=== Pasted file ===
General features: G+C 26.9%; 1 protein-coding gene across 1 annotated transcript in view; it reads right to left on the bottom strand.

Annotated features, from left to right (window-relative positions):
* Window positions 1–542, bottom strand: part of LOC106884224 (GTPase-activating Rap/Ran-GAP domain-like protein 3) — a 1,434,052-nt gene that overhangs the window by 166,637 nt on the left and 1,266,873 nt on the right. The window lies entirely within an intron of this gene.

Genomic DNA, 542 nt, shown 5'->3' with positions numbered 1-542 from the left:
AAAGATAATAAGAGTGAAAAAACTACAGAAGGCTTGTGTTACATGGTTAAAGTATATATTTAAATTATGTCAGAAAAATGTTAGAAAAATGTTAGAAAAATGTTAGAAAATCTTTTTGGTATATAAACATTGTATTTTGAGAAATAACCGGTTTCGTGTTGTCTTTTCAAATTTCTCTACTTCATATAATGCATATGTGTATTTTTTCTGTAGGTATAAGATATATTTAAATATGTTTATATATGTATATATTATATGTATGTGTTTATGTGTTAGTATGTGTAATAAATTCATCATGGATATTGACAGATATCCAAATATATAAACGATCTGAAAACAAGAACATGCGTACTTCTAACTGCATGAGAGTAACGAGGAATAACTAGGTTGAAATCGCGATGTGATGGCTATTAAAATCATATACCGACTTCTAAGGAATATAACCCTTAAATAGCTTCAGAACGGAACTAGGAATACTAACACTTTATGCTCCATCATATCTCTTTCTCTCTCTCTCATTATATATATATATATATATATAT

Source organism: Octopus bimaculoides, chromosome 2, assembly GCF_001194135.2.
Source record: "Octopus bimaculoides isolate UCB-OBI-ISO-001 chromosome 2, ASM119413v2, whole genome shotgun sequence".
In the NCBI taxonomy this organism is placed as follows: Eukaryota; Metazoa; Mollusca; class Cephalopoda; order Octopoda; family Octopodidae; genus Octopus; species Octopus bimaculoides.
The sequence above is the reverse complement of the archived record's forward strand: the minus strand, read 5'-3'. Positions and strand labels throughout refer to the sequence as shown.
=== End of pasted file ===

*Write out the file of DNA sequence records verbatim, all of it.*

General features: G+C 26.9%; 1 protein-coding gene across 1 annotated transcript in view; it reads right to left on the bottom strand.

Annotated features, from left to right (window-relative positions):
* Window positions 1–542, bottom strand: part of LOC106884224 (GTPase-activating Rap/Ran-GAP domain-like protein 3) — a 1,434,052-nt gene that overhangs the window by 166,637 nt on the left and 1,266,873 nt on the right. The window lies entirely within an intron of this gene.

Genomic DNA, 542 nt, shown 5'->3' with positions numbered 1-542 from the left:
AAAGATAATAAGAGTGAAAAAACTACAGAAGGCTTGTGTTACATGGTTAAAGTATATATTTAAATTATGTCAGAAAAATGTTAGAAAAATGTTAGAAAAATGTTAGAAAATCTTTTTGGTATATAAACATTGTATTTTGAGAAATAACCGGTTTCGTGTTGTCTTTTCAAATTTCTCTACTTCATATAATGCATATGTGTATTTTTTCTGTAGGTATAAGATATATTTAAATATGTTTATATATGTATATATTATATGTATGTGTTTATGTGTTAGTATGTGTAATAAATTCATCATGGATATTGACAGATATCCAAATATATAAACGATCTGAAAACAAGAACATGCGTACTTCTAACTGCATGAGAGTAACGAGGAATAACTAGGTTGAAATCGCGATGTGATGGCTATTAAAATCATATACCGACTTCTAAGGAATATAACCCTTAAATAGCTTCAGAACGGAACTAGGAATACTAACACTTTATGCTCCATCATATCTCTTTCTCTCTCTCTCATTATATATATATATATATATATAT

Source organism: Octopus bimaculoides, chromosome 2, assembly GCF_001194135.2.
Source record: "Octopus bimaculoides isolate UCB-OBI-ISO-001 chromosome 2, ASM119413v2, whole genome shotgun sequence".
In the NCBI taxonomy this organism is placed as follows: Eukaryota; Metazoa; Mollusca; class Cephalopoda; order Octopoda; family Octopodidae; genus Octopus; species Octopus bimaculoides.
The sequence above is the reverse complement of the archived record's forward strand: the minus strand, read 5'-3'. Positions and strand labels throughout refer to the sequence as shown.